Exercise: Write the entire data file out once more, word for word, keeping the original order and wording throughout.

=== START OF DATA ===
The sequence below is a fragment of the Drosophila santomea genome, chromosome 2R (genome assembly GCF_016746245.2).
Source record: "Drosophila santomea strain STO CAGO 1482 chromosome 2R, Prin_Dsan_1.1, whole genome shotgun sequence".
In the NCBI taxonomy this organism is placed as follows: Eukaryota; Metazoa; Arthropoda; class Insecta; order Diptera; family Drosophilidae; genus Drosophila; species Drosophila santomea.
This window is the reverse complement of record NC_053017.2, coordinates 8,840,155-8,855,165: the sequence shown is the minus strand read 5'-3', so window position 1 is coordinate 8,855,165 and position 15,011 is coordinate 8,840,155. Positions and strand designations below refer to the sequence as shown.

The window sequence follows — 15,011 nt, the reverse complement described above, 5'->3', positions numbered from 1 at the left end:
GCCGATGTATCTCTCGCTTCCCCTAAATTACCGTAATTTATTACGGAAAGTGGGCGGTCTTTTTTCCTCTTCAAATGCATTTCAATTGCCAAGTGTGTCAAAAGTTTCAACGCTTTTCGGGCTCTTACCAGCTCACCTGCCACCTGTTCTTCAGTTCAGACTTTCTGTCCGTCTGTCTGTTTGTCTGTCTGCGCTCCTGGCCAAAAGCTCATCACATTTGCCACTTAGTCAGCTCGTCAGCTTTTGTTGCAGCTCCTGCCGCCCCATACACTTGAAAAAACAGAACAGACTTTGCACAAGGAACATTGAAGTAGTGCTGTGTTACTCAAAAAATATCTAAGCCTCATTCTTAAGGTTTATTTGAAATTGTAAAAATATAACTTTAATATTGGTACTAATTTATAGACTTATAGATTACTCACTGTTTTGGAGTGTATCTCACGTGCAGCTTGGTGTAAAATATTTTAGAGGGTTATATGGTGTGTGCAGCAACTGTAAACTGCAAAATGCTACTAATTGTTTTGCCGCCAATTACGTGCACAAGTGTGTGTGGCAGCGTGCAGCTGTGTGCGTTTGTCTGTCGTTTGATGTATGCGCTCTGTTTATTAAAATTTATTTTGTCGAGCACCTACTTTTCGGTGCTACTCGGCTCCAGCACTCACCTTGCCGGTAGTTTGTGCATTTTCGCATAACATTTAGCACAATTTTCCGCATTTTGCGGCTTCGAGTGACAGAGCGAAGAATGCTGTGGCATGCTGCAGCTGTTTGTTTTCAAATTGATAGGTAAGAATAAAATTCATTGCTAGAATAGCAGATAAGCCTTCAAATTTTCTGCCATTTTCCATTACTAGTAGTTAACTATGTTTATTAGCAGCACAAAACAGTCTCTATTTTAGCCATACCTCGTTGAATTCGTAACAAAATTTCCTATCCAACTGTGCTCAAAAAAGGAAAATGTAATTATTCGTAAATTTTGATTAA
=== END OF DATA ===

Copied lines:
The sequence below is a fragment of the Drosophila santomea genome, chromosome 2R (genome assembly GCF_016746245.2).
Source record: "Drosophila santomea strain STO CAGO 1482 chromosome 2R, Prin_Dsan_1.1, whole genome shotgun sequence".
In the NCBI taxonomy this organism is placed as follows: Eukaryota; Metazoa; Arthropoda; class Insecta; order Diptera; family Drosophilidae; genus Drosophila; species Drosophila santomea.
This window is the reverse complement of record NC_053017.2, coordinates 8,840,155-8,855,165: the sequence shown is the minus strand read 5'-3', so window position 1 is coordinate 8,855,165 and position 15,011 is coordinate 8,840,155. Positions and strand designations below refer to the sequence as shown.

The window sequence follows — 15,011 nt, the reverse complement described above, 5'->3', positions numbered from 1 at the left end:
GCCGATGTATCTCTCGCTTCCCCTAAATTACCGTAATTTATTACGGAAAGTGGGCGGTCTTTTTTCCTCTTCAAATGCATTTCAATTGCCAAGTGTGTCAAAAGTTTCAACGCTTTTCGGGCTCTTACCAGCTCACCTGCCACCTGTTCTTCAGTTCAGACTTTCTGTCCGTCTGTCTGTTTGTCTGTCTGCGCTCCTGGCCAAAAGCTCATCACATTTGCCACTTAGTCAGCTCGTCAGCTTTTGTTGCAGCTCCTGCCGCCCCATACACTTGAAAAAACAGAACAGACTTTGCACAAGGAACATTGAAGTAGTGCTGTGTTACTCAAAAAATATCTAAGCCTCATTCTTAAGGTTTATTTGAAATTGTAAAAATATAACTTTAATATTGGTACTAATTTATAGACTTATAGATTACTCACTGTTTTGGAGTGTATCTCACGTGCAGCTTGGTGTAAAATATTTTAGAGGGTTATATGGTGTGTGCAGCAACTGTAAACTGCAAAATGCTACTAATTGTTTTGCCGCCAATTACGTGCACAAGTGTGTGTGGCAGCGTGCAGCTGTGTGCGTTTGTCTGTCGTTTGATGTATGCGCTCTGTTTATTAAAATTTATTTTGTCGAGCACCTACTTTTCGGTGCTACTCGGCTCCAGCACTCACCTTGCCGGTAGTTTGTGCATTTTCGCATAACATTTAGCACAATTTTCCGCATTTTGCGGCTTCGAGTGACAGAGCGAAGAATGCTGTGGCATGCTGCAGCTGTTTGTTTTCAAATTGATAGGTAAGAATAAAATTCATTGCTAGAATAGCAGATAAGCCTTCAAATTTTCTGCCATTTTCCATTACTAGTAGTTAACTATGTTTATTAGCAGCACAAAACAGTCTCTATTTTAGCCATACCTCGTTGAATTCGTAACAAAATTTCCTATCCAACTGTGCTCAAAAAAGGAAAATGTAATTATTCGTAAATTTTGATTAA